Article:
There’s a reason department stores have fitting rooms — everyone wants to try before they buy. Why can’t it be the same with pain management?
With spinal cord stimulation, it is. We know how important it is to feel confident in your treatments before you commit to them. Here, our team of pain management specialists at West Texas Pain Institute led by Dr. Raul Lopez gives you a sneak peek into how the trial phase of spinal cord stimulation works.
What is spinal cord stimulation used for?
We recommend spinal cord stimulation for a wide range of pain conditions, especially those that haven’t responded to traditional treatments.
Some of the pain conditions that respond best to spinal cord stimulation include:
- Back pain
- Post-operative pain
- Spinal cord injuries
- Nerve-related pain, including neuropathy
It may also be an option for you if you suffer from inflammatory conditions or neurological dysfunction, such as complex regional pain syndrome and fibromyalgia.
We conduct a series of comprehensive exams and tests to determine if spinal cord stimulation is right for you.
A closer look at the trial phase
If we believe that spinal cord stimulation can benefit you, the first step is the trial phase. During the trial phase, we place temporary wires into your spine. We use a special type of X-ray called fluoroscopy to guide the needle to the treatment area.
The wires lead to a small battery-operated generator that remains outside of your body, typically on a belt you wear around your waist.
The process to place the temporary stimulator is minimally invasive and only requires one incision in your lower back.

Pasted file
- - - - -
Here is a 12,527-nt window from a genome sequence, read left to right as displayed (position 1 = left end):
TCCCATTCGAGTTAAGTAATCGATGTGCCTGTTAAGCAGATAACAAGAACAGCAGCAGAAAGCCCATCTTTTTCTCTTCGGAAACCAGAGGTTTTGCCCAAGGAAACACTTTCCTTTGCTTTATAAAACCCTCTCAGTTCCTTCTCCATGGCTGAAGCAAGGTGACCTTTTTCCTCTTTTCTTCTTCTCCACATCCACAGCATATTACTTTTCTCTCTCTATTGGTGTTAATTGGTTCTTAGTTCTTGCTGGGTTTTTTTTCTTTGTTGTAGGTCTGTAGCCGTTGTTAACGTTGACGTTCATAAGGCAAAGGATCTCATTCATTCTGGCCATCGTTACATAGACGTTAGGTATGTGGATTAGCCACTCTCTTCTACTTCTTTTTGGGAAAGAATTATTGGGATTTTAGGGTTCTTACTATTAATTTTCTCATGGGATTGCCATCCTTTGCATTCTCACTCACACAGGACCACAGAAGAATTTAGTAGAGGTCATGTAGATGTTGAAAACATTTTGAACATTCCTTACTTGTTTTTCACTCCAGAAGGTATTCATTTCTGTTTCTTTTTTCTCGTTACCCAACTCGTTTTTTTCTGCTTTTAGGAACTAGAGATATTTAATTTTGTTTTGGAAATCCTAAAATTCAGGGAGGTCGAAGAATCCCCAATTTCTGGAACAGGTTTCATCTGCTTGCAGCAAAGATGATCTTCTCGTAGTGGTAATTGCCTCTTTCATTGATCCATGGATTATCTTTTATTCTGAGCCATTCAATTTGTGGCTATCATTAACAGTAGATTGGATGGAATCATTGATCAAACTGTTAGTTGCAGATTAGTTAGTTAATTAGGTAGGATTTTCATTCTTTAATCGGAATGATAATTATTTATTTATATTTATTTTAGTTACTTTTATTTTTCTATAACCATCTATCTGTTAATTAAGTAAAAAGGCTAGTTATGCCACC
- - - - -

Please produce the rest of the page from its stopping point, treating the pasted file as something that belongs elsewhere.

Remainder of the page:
You have the temporary stimulator for about a week, which gives us plenty of data on how well you respond. If your pain improves by 50% or more, we consider the trial a success and make plans to place a permanent stimulator. We also fine-tune the settings so you get the most out of the treatment.
If it’s not successful, we simply remove the wires without damage to your spinal cord or nerves and begin discussing your other options for pain relief.
The permanent phase
Implanting the permanent stimulator is similar to the trial phase. The process is still minimally invasive, but it does require a few more steps.
For instance, we surgically anchor the wires to minimize movement and place the generator under your skin. To do this, we have to make an incision along your lower abdomen or buttocks to place the generator and another along your spine to anchor the wires.
You can expect the permanent implantation process to take around 1-2 hours, and we may administer a sedative to keep you comfortable as we work.
If you’d like more information about whether or not spinal cord stimulation is right for you, don’t wait. Call our friendly staff at 915-229-5013 or use our online booking tool to schedule an appointment at our El Paso, Texas, office today.